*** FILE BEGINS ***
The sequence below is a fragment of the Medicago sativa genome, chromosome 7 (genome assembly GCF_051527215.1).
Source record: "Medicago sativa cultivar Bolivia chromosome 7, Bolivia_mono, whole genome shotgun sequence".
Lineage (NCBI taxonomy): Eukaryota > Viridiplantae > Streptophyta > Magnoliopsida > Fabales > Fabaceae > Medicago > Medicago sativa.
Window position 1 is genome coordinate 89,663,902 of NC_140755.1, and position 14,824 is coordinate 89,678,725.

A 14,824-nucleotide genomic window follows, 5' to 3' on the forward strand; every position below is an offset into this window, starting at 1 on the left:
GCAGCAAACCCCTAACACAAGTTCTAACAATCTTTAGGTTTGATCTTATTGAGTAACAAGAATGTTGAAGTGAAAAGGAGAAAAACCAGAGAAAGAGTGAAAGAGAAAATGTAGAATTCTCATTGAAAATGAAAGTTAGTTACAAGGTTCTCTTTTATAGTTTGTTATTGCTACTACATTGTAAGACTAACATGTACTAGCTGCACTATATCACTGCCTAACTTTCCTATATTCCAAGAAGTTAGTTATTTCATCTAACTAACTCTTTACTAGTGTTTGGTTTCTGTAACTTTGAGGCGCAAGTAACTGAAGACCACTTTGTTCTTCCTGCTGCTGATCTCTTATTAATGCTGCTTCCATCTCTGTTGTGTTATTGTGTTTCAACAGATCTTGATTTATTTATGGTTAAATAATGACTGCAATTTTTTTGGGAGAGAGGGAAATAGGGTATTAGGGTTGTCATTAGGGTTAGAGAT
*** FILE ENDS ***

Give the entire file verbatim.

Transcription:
The sequence below is a fragment of the Medicago sativa genome, chromosome 7 (genome assembly GCF_051527215.1).
Source record: "Medicago sativa cultivar Bolivia chromosome 7, Bolivia_mono, whole genome shotgun sequence".
Lineage (NCBI taxonomy): Eukaryota > Viridiplantae > Streptophyta > Magnoliopsida > Fabales > Fabaceae > Medicago > Medicago sativa.
Window position 1 is genome coordinate 89,663,902 of NC_140755.1, and position 14,824 is coordinate 89,678,725.

A 14,824-nucleotide genomic window follows, 5' to 3' on the forward strand; every position below is an offset into this window, starting at 1 on the left:
GCAGCAAACCCCTAACACAAGTTCTAACAATCTTTAGGTTTGATCTTATTGAGTAACAAGAATGTTGAAGTGAAAAGGAGAAAAACCAGAGAAAGAGTGAAAGAGAAAATGTAGAATTCTCATTGAAAATGAAAGTTAGTTACAAGGTTCTCTTTTATAGTTTGTTATTGCTACTACATTGTAAGACTAACATGTACTAGCTGCACTATATCACTGCCTAACTTTCCTATATTCCAAGAAGTTAGTTATTTCATCTAACTAACTCTTTACTAGTGTTTGGTTTCTGTAACTTTGAGGCGCAAGTAACTGAAGACCACTTTGTTCTTCCTGCTGCTGATCTCTTATTAATGCTGCTTCCATCTCTGTTGTGTTATTGTGTTTCAACAGATCTTGATTTATTTATGGTTAAATAATGACTGCAATTTTTTTGGGAGAGAGGGAAATAGGGTATTAGGGTTGTCATTAGGGTTAGAGAT